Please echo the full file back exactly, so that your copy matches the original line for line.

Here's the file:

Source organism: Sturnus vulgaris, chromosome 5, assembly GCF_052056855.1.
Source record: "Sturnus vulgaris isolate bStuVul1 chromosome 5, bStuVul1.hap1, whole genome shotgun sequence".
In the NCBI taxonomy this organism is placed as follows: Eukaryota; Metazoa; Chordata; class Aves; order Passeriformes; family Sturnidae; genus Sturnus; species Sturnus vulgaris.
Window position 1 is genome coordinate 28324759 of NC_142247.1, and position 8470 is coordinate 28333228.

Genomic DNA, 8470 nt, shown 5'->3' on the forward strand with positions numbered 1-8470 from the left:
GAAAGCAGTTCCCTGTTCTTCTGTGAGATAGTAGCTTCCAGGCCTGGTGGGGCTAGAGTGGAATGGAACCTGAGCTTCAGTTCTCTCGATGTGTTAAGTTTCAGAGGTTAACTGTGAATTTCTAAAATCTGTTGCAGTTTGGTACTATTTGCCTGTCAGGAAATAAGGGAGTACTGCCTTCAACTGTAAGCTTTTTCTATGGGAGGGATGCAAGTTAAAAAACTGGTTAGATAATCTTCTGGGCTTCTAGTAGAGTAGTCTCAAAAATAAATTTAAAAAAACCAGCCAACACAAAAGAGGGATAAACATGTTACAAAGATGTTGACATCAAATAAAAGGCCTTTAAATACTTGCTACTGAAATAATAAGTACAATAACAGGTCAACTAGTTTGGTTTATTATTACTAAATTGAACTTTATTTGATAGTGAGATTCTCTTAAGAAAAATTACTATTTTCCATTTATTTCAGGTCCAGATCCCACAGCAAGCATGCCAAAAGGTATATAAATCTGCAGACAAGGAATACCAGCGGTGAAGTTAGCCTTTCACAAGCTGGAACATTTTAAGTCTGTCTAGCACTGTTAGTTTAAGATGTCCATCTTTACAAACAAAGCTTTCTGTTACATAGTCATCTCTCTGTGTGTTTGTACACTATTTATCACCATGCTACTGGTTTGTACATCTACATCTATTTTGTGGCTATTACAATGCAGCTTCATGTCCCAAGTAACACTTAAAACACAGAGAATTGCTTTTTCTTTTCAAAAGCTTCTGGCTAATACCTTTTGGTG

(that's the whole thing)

Source organism: Sturnus vulgaris, chromosome 5, assembly GCF_052056855.1.
Source record: "Sturnus vulgaris isolate bStuVul1 chromosome 5, bStuVul1.hap1, whole genome shotgun sequence".
In the NCBI taxonomy this organism is placed as follows: Eukaryota; Metazoa; Chordata; class Aves; order Passeriformes; family Sturnidae; genus Sturnus; species Sturnus vulgaris.
Window position 1 is genome coordinate 28324759 of NC_142247.1, and position 8470 is coordinate 28333228.

Genomic DNA, 8470 nt, shown 5'->3' on the forward strand with positions numbered 1-8470 from the left:
GAAAGCAGTTCCCTGTTCTTCTGTGAGATAGTAGCTTCCAGGCCTGGTGGGGCTAGAGTGGAATGGAACCTGAGCTTCAGTTCTCTCGATGTGTTAAGTTTCAGAGGTTAACTGTGAATTTCTAAAATCTGTTGCAGTTTGGTACTATTTGCCTGTCAGGAAATAAGGGAGTACTGCCTTCAACTGTAAGCTTTTTCTATGGGAGGGATGCAAGTTAAAAAACTGGTTAGATAATCTTCTGGGCTTCTAGTAGAGTAGTCTCAAAAATAAATTTAAAAAAACCAGCCAACACAAAAGAGGGATAAACATGTTACAAAGATGTTGACATCAAATAAAAGGCCTTTAAATACTTGCTACTGAAATAATAAGTACAATAACAGGTCAACTAGTTTGGTTTATTATTACTAAATTGAACTTTATTTGATAGTGAGATTCTCTTAAGAAAAATTACTATTTTCCATTTATTTCAGGTCCAGATCCCACAGCAAGCATGCCAAAAGGTATATAAATCTGCAGACAAGGAATACCAGCGGTGAAGTTAGCCTTTCACAAGCTGGAACATTTTAAGTCTGTCTAGCACTGTTAGTTTAAGATGTCCATCTTTACAAACAAAGCTTTCTGTTACATAGTCATCTCTCTGTGTGTTTGTACACTATTTATCACCATGCTACTGGTTTGTACATCTACATCTATTTTGTGGCTATTACAATGCAGCTTCATGTCCCAAGTAACACTTAAAACACAGAGAATTGCTTTTTCTTTTCAAAAGCTTCTGGCTAATACCTTTTGGTG